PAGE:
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Qualified Income Trusts (“Miller” Trusts)

Qualified Income Trusts (“Miller” Trusts)

Tennessee and Mississippi have an “income cap” that disqualifies Medicaid applicants who have too much income, even though their income may be much less than the cost of nursing home care. The Income Cap is $2,205.00 per month for 2017.

Fortunately, federal law does allow the Medicaid applicant’s income to be placed into an irrevocable qualified income trust (QIT). The monthly income that is placed in the qualified income trust’s bank account will not be counted for purposes of the income cap limit, and will permit the applicant to qualify for Medicaid for nursing home care for that month.

A qualified income trust is an irrevocable trust that contains only the regular monthly income of the individual. Elder lawyers developed these trusts, which were finally approved in a federal court case, Miller v. Ibarra. (The QIT is sometimes called a “Miller” trust for that reason.) Their use was incorporated into federal law in the 1993 revisions to the Social Security Act.

These trusts should be prepared by an experienced elder law attorney licensed in the state where the trust is to be used. The attorney the client selects should be one who understands these trusts and can explain to the trustee how they are used. This general explanation is written for Tennessee, but the rules are similar for Mississippi. This article is not intended to act as a substitute for competent legal advice about the client’s particular situation and trust needs.

The trust must be signed by two people: the “trustee” and the “grantor.” The grantor is the Medicaid applicant whose monthly income is to be paid into the trust. The trustee is responsible for paying the grantor’s nursing home obligation by writing checks from the trust bank account to the nursing home. The trustee must make sure the grantor’s income is placed into the trust bank account every month and then paid out to the nursing home and for other qualified expenses.

If the Medicaid applicant is not mentally competent to sign the trust, his attorney-in-fact under a valid durable power of attorney (POA) can sign the trust for him. If the Medicaid applicant is incompetent to sign the trust and there is no POA, it will be necessary to have a conservator appointed by the probate or chancery court and authorized to sign for the incompetent grantor.  The trustee can also be the attorney-in-fact or the conservator.

How the QIT Works in Tennessee

After the trust agreement is signed, the trustee must establish a new bank account in the name of the trust. The trust is a “grantor trust” for tax purposes, and the Tax Identification Number on the account should be the Social Security Number of the grantor.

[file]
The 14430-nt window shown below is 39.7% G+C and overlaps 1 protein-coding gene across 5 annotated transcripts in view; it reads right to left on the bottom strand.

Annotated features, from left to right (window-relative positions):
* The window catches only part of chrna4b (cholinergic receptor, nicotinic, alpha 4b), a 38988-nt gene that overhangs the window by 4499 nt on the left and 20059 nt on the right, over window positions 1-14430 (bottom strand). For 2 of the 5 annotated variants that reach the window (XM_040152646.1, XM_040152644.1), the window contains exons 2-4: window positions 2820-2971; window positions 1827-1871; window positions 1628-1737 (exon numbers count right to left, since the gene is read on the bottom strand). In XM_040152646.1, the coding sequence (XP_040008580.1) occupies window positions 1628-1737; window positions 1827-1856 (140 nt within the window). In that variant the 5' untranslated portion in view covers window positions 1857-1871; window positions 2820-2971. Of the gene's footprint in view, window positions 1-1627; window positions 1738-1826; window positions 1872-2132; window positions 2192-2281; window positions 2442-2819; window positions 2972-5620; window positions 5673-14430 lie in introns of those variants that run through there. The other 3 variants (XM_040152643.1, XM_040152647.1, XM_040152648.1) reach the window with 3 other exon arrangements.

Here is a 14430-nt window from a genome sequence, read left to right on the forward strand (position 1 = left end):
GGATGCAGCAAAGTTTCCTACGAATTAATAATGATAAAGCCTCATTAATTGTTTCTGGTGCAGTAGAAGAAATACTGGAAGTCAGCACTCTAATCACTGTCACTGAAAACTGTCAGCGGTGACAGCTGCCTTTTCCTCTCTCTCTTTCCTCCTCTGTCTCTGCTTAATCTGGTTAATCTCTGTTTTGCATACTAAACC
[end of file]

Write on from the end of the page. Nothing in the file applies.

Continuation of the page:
A copy of the executed trust and proof of deposit of income into the new trust bank account must be sent to DHS before DHS will approve Medicaid. DHS will not approve Medicaid for any months before the QIT is funded.

Each month, after the trust is established, at least the minimum amount of the grantor’s income must be deposited into the trust bank account. Every month, at least enough of the Medicaid recipient’s “gross income” must be deposited into the trust so that the amount that is not put into the trust is less than $2,205. The trustee then is required to pay the money out of the trust to the approved payees.

Every month, the trustee should pay out all but $20.00 of the income that was deposited into the trust that month. DHS allows $20.00 per month to stay in the account each month to cover bank service charges. In other words, if the bank did not charge a monthly service charge, the QIT trust bank account would have only $20.00 remaining in the account on the last day of the first month it was established, $40.00 at the end of the second month, and so on.

The trustee is required to file an annual accounting with the DHS. The accounting will show all income received, checks written, and balance of the account. The trustee should save all bank statements for this purpose. The trustee holds the remaining balance of the trust account until the grantor dies.

Upon the death of the grantor, the trustee must notify DHS, and is not allowed to deposit any more money into the account or write any more checks out of it except TennCare will eventually send the family a letter stating the amount of Medicaid assistance that was paid for the grantor’s nursing home care. The trustee is not liable for the full amount of the TennCare claim. The trustee must send whatever is remaining in the trust account to TennCare to close the bank account.